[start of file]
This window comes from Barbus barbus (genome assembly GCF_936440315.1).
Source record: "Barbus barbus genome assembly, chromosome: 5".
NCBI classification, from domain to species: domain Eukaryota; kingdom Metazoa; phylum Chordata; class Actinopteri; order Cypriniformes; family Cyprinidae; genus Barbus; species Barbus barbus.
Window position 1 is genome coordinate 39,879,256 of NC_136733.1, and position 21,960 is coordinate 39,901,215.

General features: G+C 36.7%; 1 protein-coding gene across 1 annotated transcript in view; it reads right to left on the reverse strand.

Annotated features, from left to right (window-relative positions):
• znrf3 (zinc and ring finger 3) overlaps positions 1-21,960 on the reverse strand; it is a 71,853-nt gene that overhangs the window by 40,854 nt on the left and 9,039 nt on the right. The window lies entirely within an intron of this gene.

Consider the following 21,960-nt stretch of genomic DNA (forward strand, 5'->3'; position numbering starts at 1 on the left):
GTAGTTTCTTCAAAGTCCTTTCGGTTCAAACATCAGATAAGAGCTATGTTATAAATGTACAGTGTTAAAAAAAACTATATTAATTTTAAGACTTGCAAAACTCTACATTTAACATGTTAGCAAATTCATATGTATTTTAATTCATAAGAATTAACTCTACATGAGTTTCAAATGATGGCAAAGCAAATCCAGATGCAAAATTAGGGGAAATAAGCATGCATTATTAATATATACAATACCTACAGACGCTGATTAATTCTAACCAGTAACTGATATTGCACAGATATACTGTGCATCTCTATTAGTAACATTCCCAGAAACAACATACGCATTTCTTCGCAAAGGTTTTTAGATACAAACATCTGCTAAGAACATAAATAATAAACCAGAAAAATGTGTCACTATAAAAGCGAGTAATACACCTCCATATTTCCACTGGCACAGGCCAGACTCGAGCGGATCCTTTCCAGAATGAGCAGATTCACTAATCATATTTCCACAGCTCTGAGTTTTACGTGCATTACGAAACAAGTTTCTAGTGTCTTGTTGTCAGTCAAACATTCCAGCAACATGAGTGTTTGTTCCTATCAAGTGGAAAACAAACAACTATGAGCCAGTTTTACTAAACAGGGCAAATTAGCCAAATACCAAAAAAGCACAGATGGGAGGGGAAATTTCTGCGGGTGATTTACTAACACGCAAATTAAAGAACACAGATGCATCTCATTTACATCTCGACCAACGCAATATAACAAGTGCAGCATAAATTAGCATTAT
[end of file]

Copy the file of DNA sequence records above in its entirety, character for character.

This window comes from Barbus barbus (genome assembly GCF_936440315.1).
Source record: "Barbus barbus genome assembly, chromosome: 5".
NCBI classification, from domain to species: domain Eukaryota; kingdom Metazoa; phylum Chordata; class Actinopteri; order Cypriniformes; family Cyprinidae; genus Barbus; species Barbus barbus.
Window position 1 is genome coordinate 39,879,256 of NC_136733.1, and position 21,960 is coordinate 39,901,215.

General features: G+C 36.7%; 1 protein-coding gene across 1 annotated transcript in view; it reads right to left on the reverse strand.

Annotated features, from left to right (window-relative positions):
• znrf3 (zinc and ring finger 3) overlaps positions 1-21,960 on the reverse strand; it is a 71,853-nt gene that overhangs the window by 40,854 nt on the left and 9,039 nt on the right. The window lies entirely within an intron of this gene.

Consider the following 21,960-nt stretch of genomic DNA (forward strand, 5'->3'; position numbering starts at 1 on the left):
GTAGTTTCTTCAAAGTCCTTTCGGTTCAAACATCAGATAAGAGCTATGTTATAAATGTACAGTGTTAAAAAAAACTATATTAATTTTAAGACTTGCAAAACTCTACATTTAACATGTTAGCAAATTCATATGTATTTTAATTCATAAGAATTAACTCTACATGAGTTTCAAATGATGGCAAAGCAAATCCAGATGCAAAATTAGGGGAAATAAGCATGCATTATTAATATATACAATACCTACAGACGCTGATTAATTCTAACCAGTAACTGATATTGCACAGATATACTGTGCATCTCTATTAGTAACATTCCCAGAAACAACATACGCATTTCTTCGCAAAGGTTTTTAGATACAAACATCTGCTAAGAACATAAATAATAAACCAGAAAAATGTGTCACTATAAAAGCGAGTAATACACCTCCATATTTCCACTGGCACAGGCCAGACTCGAGCGGATCCTTTCCAGAATGAGCAGATTCACTAATCATATTTCCACAGCTCTGAGTTTTACGTGCATTACGAAACAAGTTTCTAGTGTCTTGTTGTCAGTCAAACATTCCAGCAACATGAGTGTTTGTTCCTATCAAGTGGAAAACAAACAACTATGAGCCAGTTTTACTAAACAGGGCAAATTAGCCAAATACCAAAAAAGCACAGATGGGAGGGGAAATTTCTGCGGGTGATTTACTAACACGCAAATTAAAGAACACAGATGCATCTCATTTACATCTCGACCAACGCAATATAACAAGTGCAGCATAAATTAGCATTAT